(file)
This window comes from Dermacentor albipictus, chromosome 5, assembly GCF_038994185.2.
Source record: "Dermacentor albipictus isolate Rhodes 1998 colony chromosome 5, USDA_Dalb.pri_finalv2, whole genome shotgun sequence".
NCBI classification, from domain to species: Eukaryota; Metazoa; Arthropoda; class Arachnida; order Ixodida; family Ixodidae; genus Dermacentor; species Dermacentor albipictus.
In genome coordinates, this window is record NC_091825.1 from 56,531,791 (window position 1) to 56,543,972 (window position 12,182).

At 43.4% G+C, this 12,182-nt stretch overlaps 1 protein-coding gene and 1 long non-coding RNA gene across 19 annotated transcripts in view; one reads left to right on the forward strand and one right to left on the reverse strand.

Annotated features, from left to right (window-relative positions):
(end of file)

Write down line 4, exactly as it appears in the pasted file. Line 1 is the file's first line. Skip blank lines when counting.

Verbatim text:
In genome coordinates, this window is record NC_091825.1 from 56,531,791 (window position 1) to 56,543,972 (window position 12,182).